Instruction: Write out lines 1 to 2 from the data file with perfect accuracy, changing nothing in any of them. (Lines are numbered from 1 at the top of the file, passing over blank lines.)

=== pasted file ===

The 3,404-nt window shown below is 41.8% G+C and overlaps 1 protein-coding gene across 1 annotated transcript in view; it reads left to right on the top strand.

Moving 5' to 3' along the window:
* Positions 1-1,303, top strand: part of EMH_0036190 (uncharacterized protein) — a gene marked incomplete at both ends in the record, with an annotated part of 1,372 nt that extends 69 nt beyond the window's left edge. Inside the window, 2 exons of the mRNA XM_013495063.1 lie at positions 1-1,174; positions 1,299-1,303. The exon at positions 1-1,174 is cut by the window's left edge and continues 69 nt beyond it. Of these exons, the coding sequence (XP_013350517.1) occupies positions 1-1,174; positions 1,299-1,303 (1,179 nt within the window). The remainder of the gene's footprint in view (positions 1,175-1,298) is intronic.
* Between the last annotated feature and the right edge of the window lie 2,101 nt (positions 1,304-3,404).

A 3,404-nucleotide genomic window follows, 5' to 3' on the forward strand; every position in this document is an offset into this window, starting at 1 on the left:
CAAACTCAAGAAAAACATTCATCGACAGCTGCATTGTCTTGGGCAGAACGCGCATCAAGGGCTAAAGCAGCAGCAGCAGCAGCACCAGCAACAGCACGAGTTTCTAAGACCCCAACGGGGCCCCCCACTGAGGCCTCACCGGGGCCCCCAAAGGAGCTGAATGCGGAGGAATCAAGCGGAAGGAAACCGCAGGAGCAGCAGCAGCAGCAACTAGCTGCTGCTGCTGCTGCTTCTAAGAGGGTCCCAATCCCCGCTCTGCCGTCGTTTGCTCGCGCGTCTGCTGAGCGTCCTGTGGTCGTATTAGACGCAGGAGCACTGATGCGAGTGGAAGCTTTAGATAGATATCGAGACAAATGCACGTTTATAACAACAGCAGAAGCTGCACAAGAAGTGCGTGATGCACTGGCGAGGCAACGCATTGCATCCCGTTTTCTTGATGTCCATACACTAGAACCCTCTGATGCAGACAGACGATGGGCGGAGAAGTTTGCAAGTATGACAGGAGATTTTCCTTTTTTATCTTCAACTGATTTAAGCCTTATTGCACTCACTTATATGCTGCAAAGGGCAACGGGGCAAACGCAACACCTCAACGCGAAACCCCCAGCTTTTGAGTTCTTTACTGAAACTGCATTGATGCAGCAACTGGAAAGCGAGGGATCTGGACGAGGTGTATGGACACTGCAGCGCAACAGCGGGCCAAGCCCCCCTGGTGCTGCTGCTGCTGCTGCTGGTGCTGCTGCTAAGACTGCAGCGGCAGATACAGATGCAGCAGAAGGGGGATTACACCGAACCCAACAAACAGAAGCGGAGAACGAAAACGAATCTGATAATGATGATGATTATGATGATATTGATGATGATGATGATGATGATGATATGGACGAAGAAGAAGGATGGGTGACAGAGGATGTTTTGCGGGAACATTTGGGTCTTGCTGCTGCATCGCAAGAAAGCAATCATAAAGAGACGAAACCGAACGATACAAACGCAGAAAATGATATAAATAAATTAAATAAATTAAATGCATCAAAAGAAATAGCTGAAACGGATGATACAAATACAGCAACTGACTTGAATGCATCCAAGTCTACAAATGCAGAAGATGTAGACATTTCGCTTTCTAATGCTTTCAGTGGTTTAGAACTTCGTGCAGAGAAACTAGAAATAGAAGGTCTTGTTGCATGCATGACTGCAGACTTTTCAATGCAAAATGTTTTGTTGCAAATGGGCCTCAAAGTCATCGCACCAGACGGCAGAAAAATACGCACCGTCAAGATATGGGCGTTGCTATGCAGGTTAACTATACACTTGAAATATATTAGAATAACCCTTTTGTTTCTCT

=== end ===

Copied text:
The 3,404-nt window shown below is 41.8% G+C and overlaps 1 protein-coding gene across 1 annotated transcript in view; it reads left to right on the top strand.

Moving 5' to 3' along the window: